In electromagnetism and electronics, inductance is that property of a conductor by which a change in current in the conductor "induces" (creates) a voltage (electromotive force) in both the conductor itself (self-inductance) and any nearby conductors (mutual inductance). This effect derives from two fundamental observations of physics: First, that a steady current creates a steady magnetic field (Oersted's law); second, that a time-varying magnetic field induces voltage in a nearby conductor (Faraday's law of induction). From Lenz's law, in an electric circuit, a changing electric current through a circuit that has inductance induces a proportional voltage which opposes the change in current (self inductance). The varying field in this circuit may also induce an e.m.f. in a neighbouring circuit (mutual inductance).
In the SI system the unit of inductance is the henry.
The term 'inductance' was coined by Oliver Heaviside in February 1886. It is customary to use the symbol L for inductance, in honour of the physicist Heinrich Lenz.
To add inductance to a circuit, electronic components called inductors are used, typically consisting of coils of wire to concentrate the magnetic field and so that the magnetic field is linked into the circuit more than once.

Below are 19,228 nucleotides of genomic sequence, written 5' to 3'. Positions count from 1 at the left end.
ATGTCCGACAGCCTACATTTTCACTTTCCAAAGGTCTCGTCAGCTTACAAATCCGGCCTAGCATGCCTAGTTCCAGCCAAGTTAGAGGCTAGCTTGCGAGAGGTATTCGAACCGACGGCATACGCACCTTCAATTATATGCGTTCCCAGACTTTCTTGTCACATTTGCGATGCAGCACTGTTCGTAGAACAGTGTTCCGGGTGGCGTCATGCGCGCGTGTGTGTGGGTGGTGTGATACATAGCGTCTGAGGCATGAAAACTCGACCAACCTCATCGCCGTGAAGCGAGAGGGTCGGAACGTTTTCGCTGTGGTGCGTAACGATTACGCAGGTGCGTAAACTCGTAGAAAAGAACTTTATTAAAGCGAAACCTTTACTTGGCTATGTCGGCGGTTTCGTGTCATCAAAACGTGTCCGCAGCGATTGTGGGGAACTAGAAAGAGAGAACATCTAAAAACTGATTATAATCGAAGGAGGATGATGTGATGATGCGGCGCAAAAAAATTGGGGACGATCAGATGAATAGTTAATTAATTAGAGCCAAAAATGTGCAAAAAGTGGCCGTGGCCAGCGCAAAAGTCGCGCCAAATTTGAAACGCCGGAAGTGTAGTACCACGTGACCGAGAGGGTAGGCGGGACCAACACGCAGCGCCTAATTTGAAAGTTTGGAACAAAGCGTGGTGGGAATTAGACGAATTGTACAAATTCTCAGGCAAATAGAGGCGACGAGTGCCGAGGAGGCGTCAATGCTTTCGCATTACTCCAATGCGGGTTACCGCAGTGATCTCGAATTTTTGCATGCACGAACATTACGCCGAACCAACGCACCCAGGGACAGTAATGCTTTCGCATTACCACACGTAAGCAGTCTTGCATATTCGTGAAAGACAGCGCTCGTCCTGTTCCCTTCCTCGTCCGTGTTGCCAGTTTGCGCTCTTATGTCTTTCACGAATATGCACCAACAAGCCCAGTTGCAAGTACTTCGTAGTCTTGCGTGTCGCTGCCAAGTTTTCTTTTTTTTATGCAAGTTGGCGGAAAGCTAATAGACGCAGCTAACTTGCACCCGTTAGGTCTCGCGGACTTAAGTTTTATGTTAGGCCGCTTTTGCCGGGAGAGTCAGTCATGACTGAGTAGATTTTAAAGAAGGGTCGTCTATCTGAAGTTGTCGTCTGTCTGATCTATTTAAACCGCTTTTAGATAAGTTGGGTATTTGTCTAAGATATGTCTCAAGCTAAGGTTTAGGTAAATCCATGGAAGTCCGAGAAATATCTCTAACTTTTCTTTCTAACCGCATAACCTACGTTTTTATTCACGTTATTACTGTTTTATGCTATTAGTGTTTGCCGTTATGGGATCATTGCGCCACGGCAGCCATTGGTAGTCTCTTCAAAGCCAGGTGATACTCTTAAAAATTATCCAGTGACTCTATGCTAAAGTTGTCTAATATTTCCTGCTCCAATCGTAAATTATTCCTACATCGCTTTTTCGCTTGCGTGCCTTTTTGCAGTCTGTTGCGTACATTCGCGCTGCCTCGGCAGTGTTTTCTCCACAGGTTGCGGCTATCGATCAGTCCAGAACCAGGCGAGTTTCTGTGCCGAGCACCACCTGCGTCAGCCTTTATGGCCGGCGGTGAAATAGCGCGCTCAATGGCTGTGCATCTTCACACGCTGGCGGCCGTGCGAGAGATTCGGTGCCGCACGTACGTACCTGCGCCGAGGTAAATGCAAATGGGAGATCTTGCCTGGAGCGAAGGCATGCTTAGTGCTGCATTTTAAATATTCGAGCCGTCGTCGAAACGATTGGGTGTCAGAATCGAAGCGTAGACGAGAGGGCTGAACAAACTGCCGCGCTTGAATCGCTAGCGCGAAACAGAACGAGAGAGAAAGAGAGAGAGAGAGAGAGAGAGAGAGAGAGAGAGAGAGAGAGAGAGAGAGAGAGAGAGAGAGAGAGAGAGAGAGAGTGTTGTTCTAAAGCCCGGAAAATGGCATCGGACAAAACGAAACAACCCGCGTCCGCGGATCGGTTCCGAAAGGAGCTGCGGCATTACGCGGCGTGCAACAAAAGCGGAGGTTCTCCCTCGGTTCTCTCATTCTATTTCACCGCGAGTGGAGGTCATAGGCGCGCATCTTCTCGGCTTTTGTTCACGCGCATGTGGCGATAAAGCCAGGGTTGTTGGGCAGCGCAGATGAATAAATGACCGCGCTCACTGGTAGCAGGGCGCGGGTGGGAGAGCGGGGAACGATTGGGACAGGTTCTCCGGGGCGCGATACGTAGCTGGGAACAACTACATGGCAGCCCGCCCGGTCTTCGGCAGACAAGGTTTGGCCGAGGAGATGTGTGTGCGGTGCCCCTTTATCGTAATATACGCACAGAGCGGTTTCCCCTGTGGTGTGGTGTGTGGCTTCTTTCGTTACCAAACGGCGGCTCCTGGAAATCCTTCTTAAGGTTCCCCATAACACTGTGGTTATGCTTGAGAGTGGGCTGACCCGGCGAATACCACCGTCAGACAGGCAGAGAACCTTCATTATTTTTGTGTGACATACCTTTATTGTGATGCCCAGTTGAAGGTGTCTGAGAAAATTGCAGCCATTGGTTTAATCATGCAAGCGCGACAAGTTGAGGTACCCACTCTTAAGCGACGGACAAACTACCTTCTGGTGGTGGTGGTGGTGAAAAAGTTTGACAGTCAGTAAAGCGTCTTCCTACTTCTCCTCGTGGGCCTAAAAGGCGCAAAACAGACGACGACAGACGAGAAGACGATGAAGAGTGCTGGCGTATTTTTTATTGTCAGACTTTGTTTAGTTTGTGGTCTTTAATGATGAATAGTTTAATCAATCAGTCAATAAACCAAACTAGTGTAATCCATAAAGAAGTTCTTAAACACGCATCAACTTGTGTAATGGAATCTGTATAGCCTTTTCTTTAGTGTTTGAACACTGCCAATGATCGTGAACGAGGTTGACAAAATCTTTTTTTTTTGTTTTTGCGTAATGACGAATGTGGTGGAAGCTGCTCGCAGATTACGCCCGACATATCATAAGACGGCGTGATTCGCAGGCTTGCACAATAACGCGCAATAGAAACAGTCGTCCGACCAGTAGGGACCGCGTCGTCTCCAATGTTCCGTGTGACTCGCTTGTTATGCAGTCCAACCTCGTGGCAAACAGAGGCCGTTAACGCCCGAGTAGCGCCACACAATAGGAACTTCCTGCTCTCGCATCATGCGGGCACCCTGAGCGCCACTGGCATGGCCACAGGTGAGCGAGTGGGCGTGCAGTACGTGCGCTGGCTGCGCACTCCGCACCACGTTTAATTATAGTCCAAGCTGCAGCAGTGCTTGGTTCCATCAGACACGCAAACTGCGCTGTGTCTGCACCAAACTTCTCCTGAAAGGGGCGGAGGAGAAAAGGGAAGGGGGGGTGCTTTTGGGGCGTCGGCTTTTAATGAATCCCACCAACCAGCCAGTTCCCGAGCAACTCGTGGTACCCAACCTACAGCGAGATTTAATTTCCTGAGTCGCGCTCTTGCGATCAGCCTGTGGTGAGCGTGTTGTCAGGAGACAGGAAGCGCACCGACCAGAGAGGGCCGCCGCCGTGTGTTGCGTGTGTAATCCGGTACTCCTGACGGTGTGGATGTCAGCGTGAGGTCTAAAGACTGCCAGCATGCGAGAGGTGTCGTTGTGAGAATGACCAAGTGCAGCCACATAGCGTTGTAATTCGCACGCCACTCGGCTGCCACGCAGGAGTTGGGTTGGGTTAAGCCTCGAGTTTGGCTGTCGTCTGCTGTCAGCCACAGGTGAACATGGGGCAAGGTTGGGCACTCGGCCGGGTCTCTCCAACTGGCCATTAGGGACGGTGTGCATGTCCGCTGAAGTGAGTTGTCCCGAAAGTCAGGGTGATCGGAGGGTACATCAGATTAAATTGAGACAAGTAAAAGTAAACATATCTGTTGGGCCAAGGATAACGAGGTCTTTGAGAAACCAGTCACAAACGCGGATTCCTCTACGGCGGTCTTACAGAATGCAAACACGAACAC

The relationship between the self-inductance L of an electrical circuit in henries, voltage, and current is
where v denotes the voltage in volts and i the current in amperes. The voltage across an inductor is equal to the product of its inductance and the time rate of change of the current through it.
All practical circuits have some inductance, which may provide either beneficial or detrimental effects. In a tuned circuit inductance is used to provide a frequency selective circuit. Practical inductors may be used to provide filtering or energy storage in a system. The inductance of a transmission line is one of the properties that determines its characteristic impedance; balancing the inductance and capacitance of cables is important for distortion-free telegraphy and telephony. The inductance of long power transmission lines limits the AC power that can be sent over them. Sensitive circuits such as microphone and computer network cables may use special cable constructions to limit the mutual inductance between signal circuits.
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